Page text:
Italy's highest court has upheld a 16-year jail sentence for Captain Francesco Schettino, master of the Costa Concordia when it struck rocks of Italy's coast on January 13, 2012.
The vessel listed and sank in 45 feet of water off the island of Giglio with 3,229 passengers and 1,023 crew on board. 32 people died.
Schettino had been appealing a 2015 sentence which included 10 years for manslaughter, five for causing the accident, one for abandoning the ship before passengers and crew were clear and a month for lying to the authorities afterwards.
Prosecutors say Schettino steered too close to the island to show off to a dancer, Domnica Cemortan, who was with him at the helm.
In his defense, Schettino said that the sail-by salute was intended to pay homage to other mariners and to present passengers a nice view. He denied the allegation that he was trying to impress the dancer.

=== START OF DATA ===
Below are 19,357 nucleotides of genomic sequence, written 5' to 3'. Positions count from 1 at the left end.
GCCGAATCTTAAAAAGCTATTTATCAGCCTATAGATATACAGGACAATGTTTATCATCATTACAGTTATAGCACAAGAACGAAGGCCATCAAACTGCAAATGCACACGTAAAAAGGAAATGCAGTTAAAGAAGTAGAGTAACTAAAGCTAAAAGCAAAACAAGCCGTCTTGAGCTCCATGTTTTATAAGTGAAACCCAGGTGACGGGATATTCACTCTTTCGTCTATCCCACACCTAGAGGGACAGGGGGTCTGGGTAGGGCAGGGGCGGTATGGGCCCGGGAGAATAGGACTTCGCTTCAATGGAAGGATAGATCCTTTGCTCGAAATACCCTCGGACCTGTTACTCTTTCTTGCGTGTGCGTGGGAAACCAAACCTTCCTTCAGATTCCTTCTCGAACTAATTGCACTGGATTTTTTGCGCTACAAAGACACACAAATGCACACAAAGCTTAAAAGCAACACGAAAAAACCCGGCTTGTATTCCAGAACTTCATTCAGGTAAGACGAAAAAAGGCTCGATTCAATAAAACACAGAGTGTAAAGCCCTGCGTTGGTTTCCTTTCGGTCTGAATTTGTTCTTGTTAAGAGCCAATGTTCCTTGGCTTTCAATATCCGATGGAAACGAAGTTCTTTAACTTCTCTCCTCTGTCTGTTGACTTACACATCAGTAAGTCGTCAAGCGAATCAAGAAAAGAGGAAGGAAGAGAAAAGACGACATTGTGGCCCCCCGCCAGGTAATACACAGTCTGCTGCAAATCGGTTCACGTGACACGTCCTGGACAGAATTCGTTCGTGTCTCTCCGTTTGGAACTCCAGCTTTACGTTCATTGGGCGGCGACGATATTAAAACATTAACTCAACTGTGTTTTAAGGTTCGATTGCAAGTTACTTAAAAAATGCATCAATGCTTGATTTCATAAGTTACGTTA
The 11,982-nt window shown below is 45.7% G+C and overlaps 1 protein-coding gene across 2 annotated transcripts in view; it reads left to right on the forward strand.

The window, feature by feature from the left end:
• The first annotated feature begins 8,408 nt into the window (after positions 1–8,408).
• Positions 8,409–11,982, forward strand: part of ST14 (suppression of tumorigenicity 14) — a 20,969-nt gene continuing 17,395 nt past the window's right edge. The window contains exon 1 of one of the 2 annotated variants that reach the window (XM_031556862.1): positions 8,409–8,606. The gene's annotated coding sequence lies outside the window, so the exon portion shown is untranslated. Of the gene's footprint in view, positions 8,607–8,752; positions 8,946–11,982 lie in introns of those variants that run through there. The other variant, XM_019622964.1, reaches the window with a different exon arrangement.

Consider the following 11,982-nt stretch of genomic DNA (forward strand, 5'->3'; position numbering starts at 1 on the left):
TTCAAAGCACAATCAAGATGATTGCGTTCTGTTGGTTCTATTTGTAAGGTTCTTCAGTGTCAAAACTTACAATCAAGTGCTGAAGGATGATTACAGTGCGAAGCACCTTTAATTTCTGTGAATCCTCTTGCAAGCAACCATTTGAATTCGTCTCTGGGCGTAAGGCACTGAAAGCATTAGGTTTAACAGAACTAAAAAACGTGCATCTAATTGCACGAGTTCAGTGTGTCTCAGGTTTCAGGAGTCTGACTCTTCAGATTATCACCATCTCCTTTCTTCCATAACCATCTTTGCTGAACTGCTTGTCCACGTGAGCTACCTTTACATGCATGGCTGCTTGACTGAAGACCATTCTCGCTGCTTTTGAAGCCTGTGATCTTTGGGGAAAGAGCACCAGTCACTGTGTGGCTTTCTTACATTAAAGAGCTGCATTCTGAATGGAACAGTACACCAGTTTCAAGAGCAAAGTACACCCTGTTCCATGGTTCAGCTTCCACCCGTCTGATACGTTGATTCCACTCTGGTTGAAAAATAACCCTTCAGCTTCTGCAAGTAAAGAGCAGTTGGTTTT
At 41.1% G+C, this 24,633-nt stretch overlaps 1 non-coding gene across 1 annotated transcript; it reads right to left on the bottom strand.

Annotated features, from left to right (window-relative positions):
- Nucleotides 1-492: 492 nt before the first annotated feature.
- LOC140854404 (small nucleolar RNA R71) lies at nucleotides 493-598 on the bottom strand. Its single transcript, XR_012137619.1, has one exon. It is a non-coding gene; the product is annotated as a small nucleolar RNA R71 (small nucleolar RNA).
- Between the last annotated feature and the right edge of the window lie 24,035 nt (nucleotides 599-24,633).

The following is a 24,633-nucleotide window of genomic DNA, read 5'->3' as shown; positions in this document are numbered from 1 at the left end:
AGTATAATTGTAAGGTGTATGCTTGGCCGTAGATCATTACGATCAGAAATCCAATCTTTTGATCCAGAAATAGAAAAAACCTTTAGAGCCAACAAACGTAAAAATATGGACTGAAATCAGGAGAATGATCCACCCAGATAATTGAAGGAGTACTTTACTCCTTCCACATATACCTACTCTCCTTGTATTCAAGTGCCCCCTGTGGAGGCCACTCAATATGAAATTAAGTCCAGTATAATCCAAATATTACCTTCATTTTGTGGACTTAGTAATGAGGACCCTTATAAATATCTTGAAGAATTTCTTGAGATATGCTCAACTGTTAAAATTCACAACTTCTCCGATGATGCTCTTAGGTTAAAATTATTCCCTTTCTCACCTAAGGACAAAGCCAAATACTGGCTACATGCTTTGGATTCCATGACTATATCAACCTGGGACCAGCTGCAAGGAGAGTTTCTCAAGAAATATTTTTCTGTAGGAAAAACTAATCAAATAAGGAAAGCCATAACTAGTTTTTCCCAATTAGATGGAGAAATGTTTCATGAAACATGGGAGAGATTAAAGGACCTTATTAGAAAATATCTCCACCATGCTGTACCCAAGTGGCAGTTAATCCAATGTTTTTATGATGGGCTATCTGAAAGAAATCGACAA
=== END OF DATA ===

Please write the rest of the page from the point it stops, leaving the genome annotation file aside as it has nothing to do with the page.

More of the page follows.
He has indicated that his actions during the tragedy saved the lives of many people, and he accused his helmsman of making an error and failing to follow orders. He also blamed defective generators and flooding of compartments for aggravating the situation. These problems, rather than the grounding itself, cased the deaths, according to his legal case.
Five others have received jail terms of up to three years. Roberto Ferrarini, the company's crisis director, was found guilty of minimizing the extent of the disaster and delaying an adequate response. Cabin service director Manrico Giampedroni, first officer Ciro Ambrosio, helmsman Jacob Rusli Bin and third officer Silvia Coronica all pleaded guilty of charges laid against them.
Costa Crociere, the company that owned the ship, sidestepped potential criminal charges in 2013 by agreeing to pay a $1.1 million fine.
The court's ruling on Friday ends Schettino's appeals process. Schettino, 56, has now handed himself in to the Rebibbia prison in Rome.